Some might argue for endless data collection with a throttle on its use. But then, the pile of unused data becomes just another bag on the Sherpa's back as you trudge rather egotistically up the north face.
The answer today is to target not your customer so much as your data collection. Of course, you need to define your marketing goals more carefully than ever. And you'll need to target your expertise as well, since technology and analysis can get costly. But you want to focus data collection based on need, not ability.
Half a century ago, the automobile reached a performance level that began to exceed the ability of humans to control it. It was possible but impossibly costly and even frightening to put Joe Driver behind the wheel of a 20-foot long heap of hurtling chromium that could make a thoroughbred seem hobbled and lame by comparison. Did it make sense to keep supercharging the engine for even more raw power? Or did it make more sense to refine the mechanics for efficiency and safety? With hardly a V-8 in production today, I think we have our answer.
The Big Data Mythology
Big data is the V-8: mythologized for the burble of its throughput. But beyond fabulously vertical line charts and a feeling of domain mastery, where is the benefit of this mountain of data? My suggestion is that there's little benefit and a great deal of wasted time, money, and effort.
Never mind the sales pitch from big data specialists. Much of it is today's equivalent of the kandy-kolored-tangerine-dream with a competition clutch and a big spoiler on the back. You can't drive this baby anywhere but in circles on a closed track.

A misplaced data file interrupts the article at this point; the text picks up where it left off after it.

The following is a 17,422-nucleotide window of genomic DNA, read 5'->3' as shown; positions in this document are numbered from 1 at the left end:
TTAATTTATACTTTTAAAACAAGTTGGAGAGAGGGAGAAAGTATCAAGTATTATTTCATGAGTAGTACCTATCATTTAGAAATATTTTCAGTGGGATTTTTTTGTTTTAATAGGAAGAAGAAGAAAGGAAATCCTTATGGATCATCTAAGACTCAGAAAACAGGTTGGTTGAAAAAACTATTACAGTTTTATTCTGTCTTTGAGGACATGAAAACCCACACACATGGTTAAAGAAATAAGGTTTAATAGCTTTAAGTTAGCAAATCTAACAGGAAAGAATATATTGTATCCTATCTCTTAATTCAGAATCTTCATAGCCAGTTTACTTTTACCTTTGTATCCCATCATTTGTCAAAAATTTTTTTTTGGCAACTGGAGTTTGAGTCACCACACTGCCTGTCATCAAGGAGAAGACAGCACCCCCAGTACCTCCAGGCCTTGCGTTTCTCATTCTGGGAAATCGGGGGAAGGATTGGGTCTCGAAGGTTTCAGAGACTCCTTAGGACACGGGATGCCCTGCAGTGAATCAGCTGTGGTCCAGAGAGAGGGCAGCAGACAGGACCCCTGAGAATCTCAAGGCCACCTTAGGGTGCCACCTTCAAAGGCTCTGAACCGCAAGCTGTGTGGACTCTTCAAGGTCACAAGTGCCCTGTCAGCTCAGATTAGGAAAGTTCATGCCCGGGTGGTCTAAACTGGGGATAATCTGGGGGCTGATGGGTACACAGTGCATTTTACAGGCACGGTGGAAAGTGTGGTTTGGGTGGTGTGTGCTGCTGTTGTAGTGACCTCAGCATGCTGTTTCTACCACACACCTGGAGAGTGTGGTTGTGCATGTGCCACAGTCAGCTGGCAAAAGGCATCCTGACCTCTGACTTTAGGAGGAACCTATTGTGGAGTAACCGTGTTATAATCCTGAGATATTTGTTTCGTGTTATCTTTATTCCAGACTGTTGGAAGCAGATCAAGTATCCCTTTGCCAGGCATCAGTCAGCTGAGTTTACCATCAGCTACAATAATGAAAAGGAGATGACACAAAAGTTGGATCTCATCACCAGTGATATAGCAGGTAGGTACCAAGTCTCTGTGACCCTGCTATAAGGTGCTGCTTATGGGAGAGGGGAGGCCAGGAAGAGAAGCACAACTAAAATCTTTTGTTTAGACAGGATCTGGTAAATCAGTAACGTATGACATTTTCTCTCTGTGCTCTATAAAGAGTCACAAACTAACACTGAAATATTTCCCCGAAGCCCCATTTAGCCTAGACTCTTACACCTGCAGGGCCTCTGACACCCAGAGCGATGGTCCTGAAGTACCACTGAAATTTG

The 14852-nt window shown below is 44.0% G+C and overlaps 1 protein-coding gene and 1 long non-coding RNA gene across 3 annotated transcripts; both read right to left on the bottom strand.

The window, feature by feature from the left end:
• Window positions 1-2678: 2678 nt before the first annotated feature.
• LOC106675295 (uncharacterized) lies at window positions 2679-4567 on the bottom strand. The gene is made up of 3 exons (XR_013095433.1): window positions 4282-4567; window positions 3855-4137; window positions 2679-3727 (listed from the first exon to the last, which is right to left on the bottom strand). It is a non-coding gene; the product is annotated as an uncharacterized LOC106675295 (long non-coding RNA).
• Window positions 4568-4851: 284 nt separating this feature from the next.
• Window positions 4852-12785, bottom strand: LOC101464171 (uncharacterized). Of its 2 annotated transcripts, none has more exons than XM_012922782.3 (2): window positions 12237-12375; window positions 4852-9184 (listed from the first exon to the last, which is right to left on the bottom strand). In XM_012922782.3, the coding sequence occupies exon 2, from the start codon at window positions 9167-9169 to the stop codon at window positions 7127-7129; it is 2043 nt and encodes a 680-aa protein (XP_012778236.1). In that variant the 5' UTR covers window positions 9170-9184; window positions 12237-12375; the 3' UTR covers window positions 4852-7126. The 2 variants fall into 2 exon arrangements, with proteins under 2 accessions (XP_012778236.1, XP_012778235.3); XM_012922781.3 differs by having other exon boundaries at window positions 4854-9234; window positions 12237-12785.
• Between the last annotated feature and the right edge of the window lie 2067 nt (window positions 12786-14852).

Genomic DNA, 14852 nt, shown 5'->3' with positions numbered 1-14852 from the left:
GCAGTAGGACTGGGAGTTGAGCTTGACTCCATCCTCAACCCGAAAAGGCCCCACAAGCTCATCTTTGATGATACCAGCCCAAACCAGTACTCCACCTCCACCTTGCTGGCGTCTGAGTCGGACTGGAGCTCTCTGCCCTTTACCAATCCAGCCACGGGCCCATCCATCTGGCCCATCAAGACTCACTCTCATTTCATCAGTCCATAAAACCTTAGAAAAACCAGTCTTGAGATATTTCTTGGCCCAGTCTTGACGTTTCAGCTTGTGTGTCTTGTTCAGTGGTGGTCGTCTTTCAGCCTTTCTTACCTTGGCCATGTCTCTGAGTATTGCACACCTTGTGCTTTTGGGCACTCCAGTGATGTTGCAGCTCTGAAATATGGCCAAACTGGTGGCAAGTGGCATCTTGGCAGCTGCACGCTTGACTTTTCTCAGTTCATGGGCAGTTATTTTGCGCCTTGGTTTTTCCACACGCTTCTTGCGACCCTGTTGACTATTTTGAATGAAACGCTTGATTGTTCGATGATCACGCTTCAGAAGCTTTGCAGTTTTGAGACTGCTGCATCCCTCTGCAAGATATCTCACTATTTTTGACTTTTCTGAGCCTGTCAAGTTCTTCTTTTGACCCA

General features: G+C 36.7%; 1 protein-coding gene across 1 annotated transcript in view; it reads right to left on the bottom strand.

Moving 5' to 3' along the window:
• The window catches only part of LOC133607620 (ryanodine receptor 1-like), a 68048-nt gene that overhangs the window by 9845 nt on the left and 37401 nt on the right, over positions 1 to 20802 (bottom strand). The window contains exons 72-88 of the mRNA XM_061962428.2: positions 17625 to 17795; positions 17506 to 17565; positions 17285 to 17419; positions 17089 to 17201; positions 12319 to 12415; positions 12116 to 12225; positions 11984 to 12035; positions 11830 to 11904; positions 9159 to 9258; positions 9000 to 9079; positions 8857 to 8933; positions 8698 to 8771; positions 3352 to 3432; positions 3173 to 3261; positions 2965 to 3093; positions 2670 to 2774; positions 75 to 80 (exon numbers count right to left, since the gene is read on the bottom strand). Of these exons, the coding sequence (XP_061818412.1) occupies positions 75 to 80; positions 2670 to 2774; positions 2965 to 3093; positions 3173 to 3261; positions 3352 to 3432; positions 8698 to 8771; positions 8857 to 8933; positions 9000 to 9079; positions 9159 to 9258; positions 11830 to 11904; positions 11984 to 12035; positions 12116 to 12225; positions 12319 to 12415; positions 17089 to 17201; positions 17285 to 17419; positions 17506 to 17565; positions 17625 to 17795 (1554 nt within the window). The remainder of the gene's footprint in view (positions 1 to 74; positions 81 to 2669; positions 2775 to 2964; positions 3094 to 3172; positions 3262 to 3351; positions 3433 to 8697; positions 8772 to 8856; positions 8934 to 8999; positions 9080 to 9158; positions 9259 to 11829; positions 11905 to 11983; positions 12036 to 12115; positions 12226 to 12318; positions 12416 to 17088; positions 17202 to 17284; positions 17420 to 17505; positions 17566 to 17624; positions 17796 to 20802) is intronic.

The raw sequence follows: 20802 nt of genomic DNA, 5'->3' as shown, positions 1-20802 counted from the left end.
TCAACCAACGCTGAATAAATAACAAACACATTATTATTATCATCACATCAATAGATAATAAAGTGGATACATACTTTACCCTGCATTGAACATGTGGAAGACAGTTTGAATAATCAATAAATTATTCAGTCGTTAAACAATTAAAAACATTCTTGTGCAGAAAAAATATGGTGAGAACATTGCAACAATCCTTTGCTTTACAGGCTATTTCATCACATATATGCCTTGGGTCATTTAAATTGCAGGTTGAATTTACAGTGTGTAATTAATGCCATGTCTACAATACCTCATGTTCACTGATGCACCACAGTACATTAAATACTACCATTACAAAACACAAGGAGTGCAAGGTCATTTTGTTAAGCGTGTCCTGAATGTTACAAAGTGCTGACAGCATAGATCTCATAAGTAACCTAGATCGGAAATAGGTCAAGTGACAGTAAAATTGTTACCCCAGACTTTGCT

But if you keep it simple, you might find yourself leading a cultural revolution. Remember the little bug they called Volkswagen, and what it did to the roaring monsters from Motown?
Collect all the data you need and forget the rest. You won't miss it. But you will miss the cost. Focus analysis on whether your audience did what you wanted them to do (this is really the heart of the matter and always has been) and don't bother with trying to sell a different flavor of breadcrumb to every ant under the magnifying glass. They won't notice the difference, and it will be cheaper for you.
Simplify. Concentrate. Don't get distracted by what you might get, but focus on what you know you can have. And that is, a targeted data set used against defined goals, properly implemented, and carefully managed to achieve the return on investment that makes beautiful music in anyone's ear.
Too much data is too much distraction. Keep your compass in hand. The near hills are full of low-hanging fruit, and the picking is good.
Andrew is off today. This column was originally published on May 7, 2012 on ClickZ.
Andrew V. Edwards is a digital marketing executive with 20 years of experience serving large organizations, and has been an operating executive and digital marketing consultant since the 1980s.
In 2004 Edwards co-founded the Digital Analytics Association and is currently a director emeritus. He has designed analytics training curricula for business teams and has led seminars on digital marketing subjects.